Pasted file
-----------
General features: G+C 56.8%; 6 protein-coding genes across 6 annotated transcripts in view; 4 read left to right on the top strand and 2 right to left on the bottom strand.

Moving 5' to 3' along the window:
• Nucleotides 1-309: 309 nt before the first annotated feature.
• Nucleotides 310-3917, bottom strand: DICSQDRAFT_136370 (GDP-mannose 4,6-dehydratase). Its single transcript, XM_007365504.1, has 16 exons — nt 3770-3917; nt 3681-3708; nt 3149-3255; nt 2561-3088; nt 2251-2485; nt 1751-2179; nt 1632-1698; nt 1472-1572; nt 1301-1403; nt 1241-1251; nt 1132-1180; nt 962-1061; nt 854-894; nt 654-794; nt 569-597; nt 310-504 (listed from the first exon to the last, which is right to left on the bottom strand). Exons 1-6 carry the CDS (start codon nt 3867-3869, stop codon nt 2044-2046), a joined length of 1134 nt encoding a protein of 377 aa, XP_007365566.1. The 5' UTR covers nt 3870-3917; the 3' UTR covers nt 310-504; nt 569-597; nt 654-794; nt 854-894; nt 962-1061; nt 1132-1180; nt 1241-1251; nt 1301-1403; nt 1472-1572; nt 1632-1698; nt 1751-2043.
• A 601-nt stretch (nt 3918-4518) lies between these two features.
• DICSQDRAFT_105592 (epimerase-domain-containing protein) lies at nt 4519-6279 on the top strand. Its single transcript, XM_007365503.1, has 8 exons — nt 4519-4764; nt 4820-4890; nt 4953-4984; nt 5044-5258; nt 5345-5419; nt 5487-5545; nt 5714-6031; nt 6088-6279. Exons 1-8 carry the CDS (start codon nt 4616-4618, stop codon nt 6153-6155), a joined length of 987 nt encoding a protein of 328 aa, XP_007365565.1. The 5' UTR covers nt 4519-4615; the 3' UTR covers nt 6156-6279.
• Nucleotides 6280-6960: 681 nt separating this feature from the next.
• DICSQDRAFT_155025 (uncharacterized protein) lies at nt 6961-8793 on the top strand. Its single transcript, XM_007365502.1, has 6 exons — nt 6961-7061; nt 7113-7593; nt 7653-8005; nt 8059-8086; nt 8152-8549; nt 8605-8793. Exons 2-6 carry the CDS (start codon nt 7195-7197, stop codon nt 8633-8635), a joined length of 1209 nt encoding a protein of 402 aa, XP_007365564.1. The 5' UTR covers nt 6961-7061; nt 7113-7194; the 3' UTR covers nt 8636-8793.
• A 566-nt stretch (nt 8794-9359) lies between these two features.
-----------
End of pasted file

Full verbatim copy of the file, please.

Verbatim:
General features: G+C 56.8%; 6 protein-coding genes across 6 annotated transcripts in view; 4 read left to right on the top strand and 2 right to left on the bottom strand.

Moving 5' to 3' along the window:
• Nucleotides 1-309: 309 nt before the first annotated feature.
• Nucleotides 310-3917, bottom strand: DICSQDRAFT_136370 (GDP-mannose 4,6-dehydratase). Its single transcript, XM_007365504.1, has 16 exons — nt 3770-3917; nt 3681-3708; nt 3149-3255; nt 2561-3088; nt 2251-2485; nt 1751-2179; nt 1632-1698; nt 1472-1572; nt 1301-1403; nt 1241-1251; nt 1132-1180; nt 962-1061; nt 854-894; nt 654-794; nt 569-597; nt 310-504 (listed from the first exon to the last, which is right to left on the bottom strand). Exons 1-6 carry the CDS (start codon nt 3867-3869, stop codon nt 2044-2046), a joined length of 1134 nt encoding a protein of 377 aa, XP_007365566.1. The 5' UTR covers nt 3870-3917; the 3' UTR covers nt 310-504; nt 569-597; nt 654-794; nt 854-894; nt 962-1061; nt 1132-1180; nt 1241-1251; nt 1301-1403; nt 1472-1572; nt 1632-1698; nt 1751-2043.
• A 601-nt stretch (nt 3918-4518) lies between these two features.
• DICSQDRAFT_105592 (epimerase-domain-containing protein) lies at nt 4519-6279 on the top strand. Its single transcript, XM_007365503.1, has 8 exons — nt 4519-4764; nt 4820-4890; nt 4953-4984; nt 5044-5258; nt 5345-5419; nt 5487-5545; nt 5714-6031; nt 6088-6279. Exons 1-8 carry the CDS (start codon nt 4616-4618, stop codon nt 6153-6155), a joined length of 987 nt encoding a protein of 328 aa, XP_007365565.1. The 5' UTR covers nt 4519-4615; the 3' UTR covers nt 6156-6279.
• Nucleotides 6280-6960: 681 nt separating this feature from the next.
• DICSQDRAFT_155025 (uncharacterized protein) lies at nt 6961-8793 on the top strand. Its single transcript, XM_007365502.1, has 6 exons — nt 6961-7061; nt 7113-7593; nt 7653-8005; nt 8059-8086; nt 8152-8549; nt 8605-8793. Exons 2-6 carry the CDS (start codon nt 7195-7197, stop codon nt 8633-8635), a joined length of 1209 nt encoding a protein of 402 aa, XP_007365564.1. The 5' UTR covers nt 6961-7061; nt 7113-7194; the 3' UTR covers nt 8636-8793.
• A 566-nt stretch (nt 8794-9359) lies between these two features.